BJP reaches out to west Bihar, east UP with Modi's Varanasi plunge
The BJP's decision to field its PM nominee, Narendra Modi, from Varanasi is aimed at reaping political dividends in Poorvanchal comprising east Uttar Pradesh and some districts of west Bihar, say political analysts. In Varanasi, fans and rival predict a Modi waveindia Updated: Mar 17, 2014 13:34 IST
The Bharatiya Janata Party's (BJP) decision to field its prime minister nominee, Narendra Modi, from Varanasi is aimed at reaping political dividends in Poorvanchal comprising east Uttar Pradesh and some districts of west Bihar, say political analysts.
Strategists of the BJP are confident about the calculated risk of replacing sitting Varanasi parliamentarian Murli Manohar Joshi with Modi even in the face of dissent. The party has also fielded its president, Rajnath Singh, in place of sitting Lucknow MP Lalji Tandon.
Though dissidents feel the decision taken in consultation with BJP's ideological parent, the Rashtriya Swayamsevak Sangh (RSS), may have a negative impact, saffron party's strategists cite homework and 'internal surveys' behind the move.
Modi's rallies in UP ahead of polls were a huge success, but the response in Poorvanchal was not meeting the expectations of the party.
Poorvanchal, which is spread from Gorakhpur in the north to Varanasi in the south, has 50 seats. The combined 120 seats of UP (80) and Bihar (40) are crucial in reaching the magic figure of 272 in the House.
"By getting Modi to contest from Varanasi, an important centre of Hindu pilgrimage, the party is attempting to not just retain the seat but also make an impact in east UP," MP Dube, a professor of the political science department of Allahabad University, said.
Veteran political analyst Rajnath Singh Surya said, "Varanasi's proximity to Bihar could help the party's influence in the region."
Amit Shah, BJP's UP-in-charge and a Modi aide, played his part in booking the Varanasi berth for the PM nominee. The move has its genesis in a field study Shah had conducted in UP.
After the study, Shah was confident about the BJP's prospects in west UP. He also informed Modi that the party was also picking up seats in six districts around Bareilly in northeastern UP and a traditional stronghold of the BJP.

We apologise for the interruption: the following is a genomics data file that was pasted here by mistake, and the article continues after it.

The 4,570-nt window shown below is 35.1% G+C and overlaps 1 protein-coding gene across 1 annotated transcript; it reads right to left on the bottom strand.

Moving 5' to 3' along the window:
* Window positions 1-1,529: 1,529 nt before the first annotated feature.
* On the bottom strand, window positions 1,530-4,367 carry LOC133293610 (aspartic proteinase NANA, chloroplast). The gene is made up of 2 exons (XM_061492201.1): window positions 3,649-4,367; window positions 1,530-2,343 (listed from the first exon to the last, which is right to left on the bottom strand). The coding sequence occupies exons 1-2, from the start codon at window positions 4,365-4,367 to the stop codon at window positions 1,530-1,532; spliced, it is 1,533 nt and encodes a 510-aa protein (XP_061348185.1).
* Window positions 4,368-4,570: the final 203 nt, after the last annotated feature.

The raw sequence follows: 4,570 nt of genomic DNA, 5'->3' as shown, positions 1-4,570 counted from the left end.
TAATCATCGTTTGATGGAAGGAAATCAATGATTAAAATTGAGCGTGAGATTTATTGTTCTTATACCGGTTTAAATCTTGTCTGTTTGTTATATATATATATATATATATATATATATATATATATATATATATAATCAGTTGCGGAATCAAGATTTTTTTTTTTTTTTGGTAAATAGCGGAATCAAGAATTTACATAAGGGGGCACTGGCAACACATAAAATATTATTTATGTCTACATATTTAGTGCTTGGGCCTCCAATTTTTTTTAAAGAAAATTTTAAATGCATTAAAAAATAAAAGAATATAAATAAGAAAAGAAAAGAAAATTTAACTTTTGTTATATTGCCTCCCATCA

But not satisfied with the Poorvanchal picture, Shah finally came up with the idea of fielding Modi from Varanasi. "Our calculation was right," a BJP leader said, as celebrations erupted in the holy city much before the formal announcement.
Another party leader added, "Modi's presence in Varanasi will also boost the prospects of BJP candidates in bordering seats of Bihar like Arrah, Buxar and Sasaram, among others."
But there is a flip side. Disgruntled leaders feel the move to field "outsiders" may restrict the BJP's UP tally to 35, though it "could have been 60 seats".
Professor Dube, however, said negating anti-incumbency against sitting MPs Joshi and Tandon could also have been the reason why the party shuffled its top leaders.
According to strategists of the saffron camp, a survey had hinted at anti-incumbency in major constituencies alongside a Modi wave.
"The party cannot take a chance this time. To replace existing MPs, you needed candidates who had a bigger profile," a party insider said.
Another BJP leader said Lucknow and Varanasi suit the personalities of Rajnath and Modi perfectly.
"Modi was mentored by Advani, who was known as a hardliner before he attempted to showcase himself in the (Atal Bihari) Vajpayee mould. Rajnath, on the other hand, had the backing of Vajpayee, who was known as the moderate face of the BJP.
"The present sitting MPs of Varanasi and Lucknow carry this image too – Joshi is considered politically closer to the hardline faction and Tandon a moderate face."